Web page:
However, the effective use of dynamic facial stimuli in experiments designed to investigate the recognition of mental states requires even further consideration. Of particular importance is that mental state research using facial expressions has generally (and reasonably) determined recognition performance by considering the proportion of responses that match the identity of each portrayed mental state, and so adopts a binary approach to data in which responses are either correct or incorrect [2][4], [8], [13], [14]. But, in everyday life, the identification of mental states from dynamic facial expressions is unlikely to be so straightforward. In particular, due to the visual subtlety of this aspect of human communication, an observer may naturally produce a range of inferences about the facial information they see, and these inferences may also differ across observers. Consequently, when dynamic facial expressions of mental states are presented in experiments, the range of responses produced by each stimulus is likely to provide important indications about the processing that leads to the inference of mental state identity, and the complexity of this recognition process may not be adequately represented solely by the number of correct responses made in experiments.

The issue of variations in responses to facial stimuli is highlighted in a recent study using a broad range of emotional and conversational facial expressions [15]. A set of dynamic facial stimuli was carefully constructed and presented to 10 participants who then assigned a verbal label to each stimulus. These labels were then rated as valid or invalid by a separate group of three judges. However, despite the care with which stimuli were constructed, these procedures revealed that only 60% of all responses to dynamic facial stimuli were judged as valid. Furthermore, within the range of valid responses, the labels used to identify facial expressions varied considerably, and this variability was observed over a wide range of facial expressions.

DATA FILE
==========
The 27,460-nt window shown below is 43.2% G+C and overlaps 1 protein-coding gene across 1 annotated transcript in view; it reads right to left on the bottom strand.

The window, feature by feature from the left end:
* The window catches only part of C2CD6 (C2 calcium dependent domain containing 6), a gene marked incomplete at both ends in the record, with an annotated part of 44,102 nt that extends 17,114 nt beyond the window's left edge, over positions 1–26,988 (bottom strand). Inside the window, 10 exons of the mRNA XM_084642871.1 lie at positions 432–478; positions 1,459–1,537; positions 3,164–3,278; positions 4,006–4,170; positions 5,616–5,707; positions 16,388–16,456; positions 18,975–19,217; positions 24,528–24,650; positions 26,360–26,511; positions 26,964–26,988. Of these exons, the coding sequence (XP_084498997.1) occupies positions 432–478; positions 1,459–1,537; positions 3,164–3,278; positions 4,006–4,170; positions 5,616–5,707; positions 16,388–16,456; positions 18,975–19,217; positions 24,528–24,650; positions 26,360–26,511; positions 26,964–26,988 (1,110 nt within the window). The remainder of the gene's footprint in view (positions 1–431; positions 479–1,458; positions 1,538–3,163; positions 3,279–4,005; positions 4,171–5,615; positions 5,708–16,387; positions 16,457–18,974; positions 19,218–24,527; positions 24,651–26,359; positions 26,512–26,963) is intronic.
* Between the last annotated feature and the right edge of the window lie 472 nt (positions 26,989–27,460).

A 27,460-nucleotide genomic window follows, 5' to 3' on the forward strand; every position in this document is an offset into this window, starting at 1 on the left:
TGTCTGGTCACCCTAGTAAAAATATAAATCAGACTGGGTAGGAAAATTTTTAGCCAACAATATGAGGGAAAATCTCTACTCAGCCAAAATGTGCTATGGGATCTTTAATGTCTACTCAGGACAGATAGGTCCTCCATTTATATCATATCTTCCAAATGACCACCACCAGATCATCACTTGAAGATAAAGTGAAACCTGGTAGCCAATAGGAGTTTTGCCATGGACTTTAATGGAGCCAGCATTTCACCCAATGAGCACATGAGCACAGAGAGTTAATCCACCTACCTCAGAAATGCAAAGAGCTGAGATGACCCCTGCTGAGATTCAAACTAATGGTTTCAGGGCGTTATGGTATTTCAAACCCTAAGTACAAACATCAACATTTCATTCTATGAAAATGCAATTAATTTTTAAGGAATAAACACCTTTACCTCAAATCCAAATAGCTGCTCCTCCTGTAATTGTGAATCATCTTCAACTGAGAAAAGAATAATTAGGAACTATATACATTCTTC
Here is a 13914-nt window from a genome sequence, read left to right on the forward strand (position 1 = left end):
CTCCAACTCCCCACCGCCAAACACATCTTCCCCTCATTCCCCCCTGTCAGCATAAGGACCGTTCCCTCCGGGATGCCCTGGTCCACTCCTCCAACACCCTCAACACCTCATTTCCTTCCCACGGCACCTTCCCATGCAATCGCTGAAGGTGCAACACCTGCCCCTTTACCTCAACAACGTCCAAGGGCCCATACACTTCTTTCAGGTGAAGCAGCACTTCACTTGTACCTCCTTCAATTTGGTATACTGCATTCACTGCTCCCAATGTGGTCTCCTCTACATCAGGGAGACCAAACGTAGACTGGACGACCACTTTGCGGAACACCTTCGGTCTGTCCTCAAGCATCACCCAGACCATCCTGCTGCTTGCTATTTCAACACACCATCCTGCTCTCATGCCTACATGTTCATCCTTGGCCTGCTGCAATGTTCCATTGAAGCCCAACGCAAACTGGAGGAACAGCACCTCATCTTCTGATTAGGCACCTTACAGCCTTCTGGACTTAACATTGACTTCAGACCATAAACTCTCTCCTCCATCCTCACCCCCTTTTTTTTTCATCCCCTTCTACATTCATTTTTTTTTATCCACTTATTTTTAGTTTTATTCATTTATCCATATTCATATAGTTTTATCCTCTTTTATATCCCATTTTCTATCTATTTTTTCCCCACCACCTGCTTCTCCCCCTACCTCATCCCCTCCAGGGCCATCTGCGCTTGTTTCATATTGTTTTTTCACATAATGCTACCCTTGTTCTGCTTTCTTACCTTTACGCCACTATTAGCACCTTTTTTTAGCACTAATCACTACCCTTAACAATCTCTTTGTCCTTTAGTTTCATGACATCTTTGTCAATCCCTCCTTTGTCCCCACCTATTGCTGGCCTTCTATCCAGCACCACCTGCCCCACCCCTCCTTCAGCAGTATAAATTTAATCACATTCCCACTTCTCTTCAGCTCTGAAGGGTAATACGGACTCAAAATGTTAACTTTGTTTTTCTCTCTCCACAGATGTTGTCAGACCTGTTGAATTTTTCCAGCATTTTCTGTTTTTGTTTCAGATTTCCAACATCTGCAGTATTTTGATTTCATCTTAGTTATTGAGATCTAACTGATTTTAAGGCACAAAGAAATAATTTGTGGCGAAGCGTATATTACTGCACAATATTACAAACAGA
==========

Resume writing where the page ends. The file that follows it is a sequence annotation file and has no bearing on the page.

The variation in responses produced by facial expressions of mental states has not been addressed in previous research, despite the influence that such variability is likely to have on identification performance. This is of particular concern because previous studies of mental state recognition tend not to state clearly how their facial expression stimuli have been validated and, when validation measures have been used, they often do not appear to be particularly rigorous. For example, in one study [4], a number of facial expressions were presented, each representing a particular mental state and one of the authors suggested a word to describe each expression for the experiment. If three other authors were in agreement, this word was selected as the label for that stimulus. In another study [2], an actor posed facial expressions, a word was chosen to describe the mental state portrayed by each expression by four independent judges, and a word was selected as the label if it received unanimous agreement. These validation methods may be problematic because gathering decisions from only a small number of judges is likely to inflate the apparent suitability of a label for a stimulus. The stimuli constructed for a computer software program [16] were validated by ten judges, and facial expressions were included if eight or more judges agreed on the label [17]. No further details were provided on how they reached agreement and the absence of reporting how mental state stimuli are validated is often the case with research in this area (e.g., [13], [14]). Moreover, many studies have been limited to presenting the same forced-choice options to validate the identity of each facial expression (i.e., presenting the same labels for each face) and it has been acknowledged that this can inflate levels of agreement [18]. Against this background, the aim of the present study was to investigate the variability in identification of mental states produced by natural dynamic facial expressions of a range of mental states used typically in mental state research. The variability in the responses produced by these stimuli was assessed in two ways: by a free-report procedure in Study 1, and by a forced-choice procedure in Study 2.

Methods

Ethics Statement

The studies presented here involved human volunteers and these studies were approved by the School of Psychology Research Ethics Committee at the University of Nottingham. Informed written consent was obtained from all participants and the British Psychology Society's ethical guidelines were followed closely.